Over at the Drug and Device Law Blog one of the authors stirred the pot by posting: Why Are Blogs Undervalued? The post got picked up by the WSJ.com Law Blog: Law-Firm Blogs: Marketing Device or Mere Diversion? Since, the Drug and Device Law blog called him out, Bruce MacEwen of Adam Smith, Esq. also chimed in: The Marketing Value of Publishing: 1440 to 2008.
The first thing to think about with a blog is how is it different from the other publications from your firm.
Is a legal blog really all that different than the client alerts and updates sent out by law firms? At the core, there is no difference. Information is just published to a website, rather than producing a pdf file and sending it out by email. With a blog the information is generally sent out by RSS feed, but can be sent by email. As of this morning, 15% of my subscribers get my feed by email rather than RSS.
A blog allows easier publishing. If I find an interesting case or story, I can have a post up in minutes. The client alerts do not match that speed. Most publications do not match that speed.
I do not agree with Mr. Hermann's fourth proposition that blogging is too much work for too little financial reward. It is nearly impossible for most big laws to justify that any particular marketing effort leads directly to new work (with the exception of an explicit client pitch). I never hear anyone saying that should not produce client alerts or substantive articles for public consumption because they do not generate enough business. Clients of big law firms expect to receive regular updates of changes in the law that affect their business.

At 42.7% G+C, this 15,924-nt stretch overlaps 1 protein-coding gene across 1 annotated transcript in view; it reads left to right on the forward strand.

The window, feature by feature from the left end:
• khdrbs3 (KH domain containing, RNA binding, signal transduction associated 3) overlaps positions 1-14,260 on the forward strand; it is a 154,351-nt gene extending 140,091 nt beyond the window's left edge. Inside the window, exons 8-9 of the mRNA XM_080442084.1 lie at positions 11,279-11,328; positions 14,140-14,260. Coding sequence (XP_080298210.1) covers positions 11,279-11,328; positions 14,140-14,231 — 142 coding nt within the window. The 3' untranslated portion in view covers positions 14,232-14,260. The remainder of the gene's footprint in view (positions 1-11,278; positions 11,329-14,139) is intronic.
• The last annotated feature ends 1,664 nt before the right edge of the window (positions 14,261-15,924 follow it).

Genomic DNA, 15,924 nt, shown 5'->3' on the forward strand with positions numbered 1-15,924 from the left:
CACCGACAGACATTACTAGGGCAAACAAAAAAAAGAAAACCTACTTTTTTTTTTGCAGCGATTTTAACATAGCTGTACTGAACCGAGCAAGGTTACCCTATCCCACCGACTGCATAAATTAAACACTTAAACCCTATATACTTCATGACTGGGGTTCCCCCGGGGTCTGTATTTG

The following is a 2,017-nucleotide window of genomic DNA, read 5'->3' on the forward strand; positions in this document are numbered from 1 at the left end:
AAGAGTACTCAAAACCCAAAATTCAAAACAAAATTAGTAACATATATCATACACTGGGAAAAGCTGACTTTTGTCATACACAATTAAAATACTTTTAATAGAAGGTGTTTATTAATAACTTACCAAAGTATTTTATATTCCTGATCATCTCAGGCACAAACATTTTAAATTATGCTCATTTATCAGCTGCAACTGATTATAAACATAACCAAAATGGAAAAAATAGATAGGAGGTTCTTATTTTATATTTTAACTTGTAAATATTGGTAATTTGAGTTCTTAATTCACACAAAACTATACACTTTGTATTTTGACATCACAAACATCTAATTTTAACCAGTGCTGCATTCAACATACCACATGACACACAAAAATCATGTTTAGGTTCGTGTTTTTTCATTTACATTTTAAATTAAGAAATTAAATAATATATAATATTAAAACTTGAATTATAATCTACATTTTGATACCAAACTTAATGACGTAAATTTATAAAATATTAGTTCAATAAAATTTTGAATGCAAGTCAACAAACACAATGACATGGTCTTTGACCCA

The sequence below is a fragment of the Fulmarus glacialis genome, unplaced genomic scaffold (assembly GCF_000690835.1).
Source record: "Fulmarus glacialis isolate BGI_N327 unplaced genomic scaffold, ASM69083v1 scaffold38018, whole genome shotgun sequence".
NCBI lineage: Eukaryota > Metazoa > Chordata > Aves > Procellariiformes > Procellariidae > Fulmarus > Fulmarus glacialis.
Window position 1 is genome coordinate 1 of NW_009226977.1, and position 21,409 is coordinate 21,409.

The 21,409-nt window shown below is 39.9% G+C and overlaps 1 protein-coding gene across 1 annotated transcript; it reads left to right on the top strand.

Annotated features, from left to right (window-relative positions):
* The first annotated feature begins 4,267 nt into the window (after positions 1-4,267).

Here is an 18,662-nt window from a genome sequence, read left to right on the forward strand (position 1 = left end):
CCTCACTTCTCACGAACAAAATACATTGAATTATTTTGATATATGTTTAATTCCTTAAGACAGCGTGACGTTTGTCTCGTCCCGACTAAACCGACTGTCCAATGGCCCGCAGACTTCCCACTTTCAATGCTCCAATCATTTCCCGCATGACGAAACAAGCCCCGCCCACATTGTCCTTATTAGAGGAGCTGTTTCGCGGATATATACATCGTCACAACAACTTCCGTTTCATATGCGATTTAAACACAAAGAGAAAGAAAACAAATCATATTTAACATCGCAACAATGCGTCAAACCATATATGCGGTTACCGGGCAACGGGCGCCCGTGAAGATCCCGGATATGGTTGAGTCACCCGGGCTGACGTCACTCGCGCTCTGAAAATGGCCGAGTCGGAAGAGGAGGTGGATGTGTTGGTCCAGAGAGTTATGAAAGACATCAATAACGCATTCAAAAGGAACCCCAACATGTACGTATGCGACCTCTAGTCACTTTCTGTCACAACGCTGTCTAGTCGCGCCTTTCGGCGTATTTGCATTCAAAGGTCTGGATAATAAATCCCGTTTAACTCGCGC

Blogging, like any marketing or networking activity is about building your brand. With lawyers and other professionals that means showing your expertise, engaging in conversations about your expertise and publishing your expertise. Blogs allow all of these. And certainly do a better job than most firm's rather static websites. Over at the Drug and Device Law, they measured 25,00o page views per month on their blog. They call that a "drop in the bucket." But I would guess that number rivals the page views than their law firm website gets. And that is with zero assistance from their IT departments or marketing departments and zero out-of-pocket costs.
All of the dangers that people express are there because people can find the content. Blog posts get indexed by search engines and the linking and and cross-linking are the magic ingredients that makes your blog rise up in the search results ranking. People can find the bad content. But they can also find the good content. All that good content rises up and enhances your brand.